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Designer interview

Dinny Hall

Dinny Hall

A modern British jewellery brand with more than 30 years heritage, Dinny Hall’s eponymous line celebrates the craft of jewellery-making. With distinct designs and attention to detail, her timeless and feminine pieces are inspired by an eclectic range of sources – from 20th-century furniture to the onion domes of a Russian orthodox church.

 Designed by Dinny and her team in the Notting Hill studio in London, the jewellery is skilfully crafted of high-quality materials, sourced responsibly to ensure the highest ethical standards. Dinny Hall is must-have luxury items for the modern woman.

What is your background and how did you get into jewellery design?
I went to Central Saint Martin’s school of art, way back in the 1980s. I suppose, I took the academic route to learn how to make jewellery, and it gave me the time to experiment. There was never any question when I left that I was going to do anything rather than being a jewellery designer.

How would you describe your approach to your design?
I believe that design is not just about translating things you see, but also translating things you feel. It can be different at certain times of your life. For example, when I was pregnant with my son, I noticed that all my jewellery looked like it was kind of seed pods. It was almost like everything had swelling in the middle. I am very tapped into to nature and architecture, but also stories and films. I put all these things together, and then I distil it. I think in the end, you end up with something quite simple. My jewellery is very simple but there’s quite a lot that goes in there that makes you end up with that shape. Even with things like chains, they may start chunky and being inspired by ripples on water, but then gradually, I’ll tend to make things just more commercial. Because I am in retail. I have six shops, and so, I distil things down. What you are left with is an essence of something.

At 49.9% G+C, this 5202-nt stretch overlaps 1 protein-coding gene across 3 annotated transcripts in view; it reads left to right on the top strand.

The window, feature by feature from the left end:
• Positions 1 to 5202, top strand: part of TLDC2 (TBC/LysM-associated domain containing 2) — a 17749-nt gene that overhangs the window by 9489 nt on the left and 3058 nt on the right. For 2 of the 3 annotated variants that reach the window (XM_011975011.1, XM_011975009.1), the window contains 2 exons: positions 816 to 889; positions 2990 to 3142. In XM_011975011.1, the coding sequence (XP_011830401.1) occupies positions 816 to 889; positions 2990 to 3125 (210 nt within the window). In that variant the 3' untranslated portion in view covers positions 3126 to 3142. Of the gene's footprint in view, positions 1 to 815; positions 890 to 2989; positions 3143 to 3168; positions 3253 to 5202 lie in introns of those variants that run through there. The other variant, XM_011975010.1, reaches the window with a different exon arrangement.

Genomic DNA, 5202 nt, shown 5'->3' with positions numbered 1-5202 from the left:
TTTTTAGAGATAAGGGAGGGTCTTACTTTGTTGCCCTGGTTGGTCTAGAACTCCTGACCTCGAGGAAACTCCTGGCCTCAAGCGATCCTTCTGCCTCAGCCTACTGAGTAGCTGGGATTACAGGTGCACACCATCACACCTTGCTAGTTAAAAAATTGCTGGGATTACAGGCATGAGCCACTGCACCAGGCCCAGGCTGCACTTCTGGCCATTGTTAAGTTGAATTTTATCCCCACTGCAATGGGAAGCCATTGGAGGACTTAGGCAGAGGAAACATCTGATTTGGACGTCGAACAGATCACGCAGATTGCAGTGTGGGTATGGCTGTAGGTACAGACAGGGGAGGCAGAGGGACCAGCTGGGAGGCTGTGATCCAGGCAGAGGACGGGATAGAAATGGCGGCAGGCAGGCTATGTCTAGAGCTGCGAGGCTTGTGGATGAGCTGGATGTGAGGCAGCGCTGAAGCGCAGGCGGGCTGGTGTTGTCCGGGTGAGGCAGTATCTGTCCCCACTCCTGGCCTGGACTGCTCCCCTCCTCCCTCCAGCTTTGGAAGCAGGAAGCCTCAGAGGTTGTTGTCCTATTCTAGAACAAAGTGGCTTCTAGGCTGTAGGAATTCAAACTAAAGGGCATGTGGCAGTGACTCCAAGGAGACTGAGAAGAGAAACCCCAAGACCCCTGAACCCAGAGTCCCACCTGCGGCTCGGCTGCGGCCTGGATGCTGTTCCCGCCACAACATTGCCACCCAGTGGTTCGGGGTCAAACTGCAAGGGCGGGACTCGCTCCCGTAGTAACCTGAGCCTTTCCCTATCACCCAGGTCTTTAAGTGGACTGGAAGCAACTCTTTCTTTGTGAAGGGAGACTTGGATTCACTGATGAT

My next questions was about your aesthetics, but I think that speaks into that; the simplicity and the distilling of ideas, but if you can talk a little bit more to it?
If you put all the collections, I’ve done next to each other, some are more decorative than others. For example, the very first collection I did was called Alhambra, and it was based on Moorish embellishments, friezes, and designs from the Alhambra palace in Grenada. It was quite decorative. Sometimes, I will start from a literal and decorative place, and I will come back to it years later and start distilling it. It is the same principle, but it doesn’t mean to say that my aesthetic doesn’t appreciate the decorative. I love Indian palaces with all their mirrors, and I also, to a certain extend appreciate being in opulence. You cannot go to Versailles and not appreciate that crazy opulence. But it is not actually how I live. Less is more is really my aesthetic.

We already touched upon a couple of different inspirations, but maybe you can go into more detail on how and where you find inspiration?